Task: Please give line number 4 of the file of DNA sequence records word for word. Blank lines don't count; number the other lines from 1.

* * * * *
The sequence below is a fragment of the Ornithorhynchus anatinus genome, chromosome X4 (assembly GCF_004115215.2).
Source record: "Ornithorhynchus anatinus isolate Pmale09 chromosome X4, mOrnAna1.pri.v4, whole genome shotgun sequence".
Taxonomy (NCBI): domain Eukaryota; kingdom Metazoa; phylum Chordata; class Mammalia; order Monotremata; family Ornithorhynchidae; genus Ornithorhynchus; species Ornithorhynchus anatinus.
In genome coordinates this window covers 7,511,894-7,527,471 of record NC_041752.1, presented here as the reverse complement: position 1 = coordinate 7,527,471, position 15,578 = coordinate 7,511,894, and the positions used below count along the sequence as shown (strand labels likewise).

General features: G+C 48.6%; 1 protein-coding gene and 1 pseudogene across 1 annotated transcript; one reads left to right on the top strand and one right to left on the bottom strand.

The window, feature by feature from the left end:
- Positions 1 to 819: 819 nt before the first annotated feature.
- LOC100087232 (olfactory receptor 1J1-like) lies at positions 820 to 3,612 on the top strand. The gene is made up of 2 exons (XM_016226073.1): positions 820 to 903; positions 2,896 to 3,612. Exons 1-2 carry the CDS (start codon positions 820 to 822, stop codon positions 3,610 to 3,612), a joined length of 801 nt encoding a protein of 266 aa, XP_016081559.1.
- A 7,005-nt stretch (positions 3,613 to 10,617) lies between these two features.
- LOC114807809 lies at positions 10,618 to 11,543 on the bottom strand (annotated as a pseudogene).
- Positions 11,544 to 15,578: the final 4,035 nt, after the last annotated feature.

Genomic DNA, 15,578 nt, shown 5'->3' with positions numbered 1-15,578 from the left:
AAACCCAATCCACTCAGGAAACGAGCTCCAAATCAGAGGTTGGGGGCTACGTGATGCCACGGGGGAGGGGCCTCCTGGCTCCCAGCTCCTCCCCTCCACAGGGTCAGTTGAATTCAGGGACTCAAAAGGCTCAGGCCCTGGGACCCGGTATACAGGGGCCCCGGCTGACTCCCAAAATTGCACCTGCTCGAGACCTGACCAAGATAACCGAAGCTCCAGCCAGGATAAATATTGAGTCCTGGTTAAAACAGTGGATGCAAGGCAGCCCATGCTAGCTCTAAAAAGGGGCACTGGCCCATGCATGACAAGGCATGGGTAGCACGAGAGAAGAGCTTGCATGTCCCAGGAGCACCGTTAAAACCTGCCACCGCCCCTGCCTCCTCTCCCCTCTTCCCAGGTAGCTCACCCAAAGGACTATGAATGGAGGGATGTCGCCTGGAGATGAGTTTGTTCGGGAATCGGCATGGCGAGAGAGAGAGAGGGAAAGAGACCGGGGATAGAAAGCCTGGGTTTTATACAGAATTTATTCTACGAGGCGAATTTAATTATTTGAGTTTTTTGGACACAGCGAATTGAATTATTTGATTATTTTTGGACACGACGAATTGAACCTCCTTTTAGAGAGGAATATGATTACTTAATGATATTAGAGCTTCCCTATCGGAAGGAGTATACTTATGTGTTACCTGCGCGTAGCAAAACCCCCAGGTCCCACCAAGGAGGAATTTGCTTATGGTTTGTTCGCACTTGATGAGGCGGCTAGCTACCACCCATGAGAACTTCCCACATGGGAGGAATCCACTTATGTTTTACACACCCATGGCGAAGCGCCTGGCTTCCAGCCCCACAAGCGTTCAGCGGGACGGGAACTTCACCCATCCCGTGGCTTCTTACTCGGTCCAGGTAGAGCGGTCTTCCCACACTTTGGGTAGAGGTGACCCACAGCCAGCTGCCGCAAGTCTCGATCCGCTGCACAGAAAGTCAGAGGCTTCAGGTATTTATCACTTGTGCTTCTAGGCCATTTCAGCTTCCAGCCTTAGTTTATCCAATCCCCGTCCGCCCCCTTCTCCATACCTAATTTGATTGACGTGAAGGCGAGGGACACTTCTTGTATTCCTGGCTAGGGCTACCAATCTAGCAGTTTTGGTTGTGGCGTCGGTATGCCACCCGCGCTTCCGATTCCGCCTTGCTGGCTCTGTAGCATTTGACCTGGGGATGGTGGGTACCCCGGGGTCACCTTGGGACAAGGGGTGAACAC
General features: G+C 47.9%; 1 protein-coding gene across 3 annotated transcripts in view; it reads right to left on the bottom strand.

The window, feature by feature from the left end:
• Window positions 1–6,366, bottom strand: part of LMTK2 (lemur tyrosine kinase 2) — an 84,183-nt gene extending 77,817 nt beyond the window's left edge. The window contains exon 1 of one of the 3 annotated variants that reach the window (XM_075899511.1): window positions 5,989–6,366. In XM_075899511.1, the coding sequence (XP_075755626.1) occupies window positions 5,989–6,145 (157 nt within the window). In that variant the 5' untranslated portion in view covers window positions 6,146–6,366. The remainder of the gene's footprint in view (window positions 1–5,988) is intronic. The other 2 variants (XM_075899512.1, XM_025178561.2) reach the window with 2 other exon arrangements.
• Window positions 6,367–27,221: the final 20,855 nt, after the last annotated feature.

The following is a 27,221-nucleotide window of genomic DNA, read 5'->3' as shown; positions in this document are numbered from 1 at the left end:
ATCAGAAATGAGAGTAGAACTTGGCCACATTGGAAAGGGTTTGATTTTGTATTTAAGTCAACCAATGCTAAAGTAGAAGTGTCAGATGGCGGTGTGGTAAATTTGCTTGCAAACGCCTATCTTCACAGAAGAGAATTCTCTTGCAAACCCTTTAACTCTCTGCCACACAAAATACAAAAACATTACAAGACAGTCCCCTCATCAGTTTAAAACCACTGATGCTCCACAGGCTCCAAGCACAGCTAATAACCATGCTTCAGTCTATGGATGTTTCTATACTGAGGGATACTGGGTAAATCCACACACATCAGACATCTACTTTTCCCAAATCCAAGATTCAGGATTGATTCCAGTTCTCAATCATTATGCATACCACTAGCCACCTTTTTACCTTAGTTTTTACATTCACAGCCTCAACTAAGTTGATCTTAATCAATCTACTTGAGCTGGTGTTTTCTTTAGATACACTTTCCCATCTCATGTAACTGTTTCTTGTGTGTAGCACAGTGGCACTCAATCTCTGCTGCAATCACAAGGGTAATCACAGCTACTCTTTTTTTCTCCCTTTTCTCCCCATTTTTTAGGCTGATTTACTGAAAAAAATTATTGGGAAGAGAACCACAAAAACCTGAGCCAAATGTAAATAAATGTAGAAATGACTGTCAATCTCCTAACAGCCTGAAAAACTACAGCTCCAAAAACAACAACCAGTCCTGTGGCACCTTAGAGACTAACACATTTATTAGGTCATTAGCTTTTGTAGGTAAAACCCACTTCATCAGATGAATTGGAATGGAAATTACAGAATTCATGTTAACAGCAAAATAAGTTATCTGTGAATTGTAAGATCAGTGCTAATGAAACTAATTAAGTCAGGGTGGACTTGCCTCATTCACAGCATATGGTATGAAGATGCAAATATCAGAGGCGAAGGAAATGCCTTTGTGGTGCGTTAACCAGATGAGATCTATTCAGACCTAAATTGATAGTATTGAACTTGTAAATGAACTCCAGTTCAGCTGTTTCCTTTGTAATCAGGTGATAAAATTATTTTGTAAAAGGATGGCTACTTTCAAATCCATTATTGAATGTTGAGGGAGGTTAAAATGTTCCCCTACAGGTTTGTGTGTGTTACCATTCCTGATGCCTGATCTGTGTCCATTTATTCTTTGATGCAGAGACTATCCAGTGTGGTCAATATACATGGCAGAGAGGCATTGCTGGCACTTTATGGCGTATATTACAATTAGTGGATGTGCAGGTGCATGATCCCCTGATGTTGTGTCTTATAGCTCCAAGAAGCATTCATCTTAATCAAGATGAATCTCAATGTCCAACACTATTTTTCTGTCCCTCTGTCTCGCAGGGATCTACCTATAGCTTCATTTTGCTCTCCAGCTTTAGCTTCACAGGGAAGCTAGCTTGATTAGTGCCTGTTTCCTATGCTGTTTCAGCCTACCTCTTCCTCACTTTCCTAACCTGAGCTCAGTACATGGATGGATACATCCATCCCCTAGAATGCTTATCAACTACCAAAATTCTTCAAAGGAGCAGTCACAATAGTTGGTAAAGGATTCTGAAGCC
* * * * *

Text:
In genome coordinates this window covers 7,511,894-7,527,471 of record NC_041752.1, presented here as the reverse complement: position 1 = coordinate 7,527,471, position 15,578 = coordinate 7,511,894, and the positions used below count along the sequence as shown (strand labels likewise).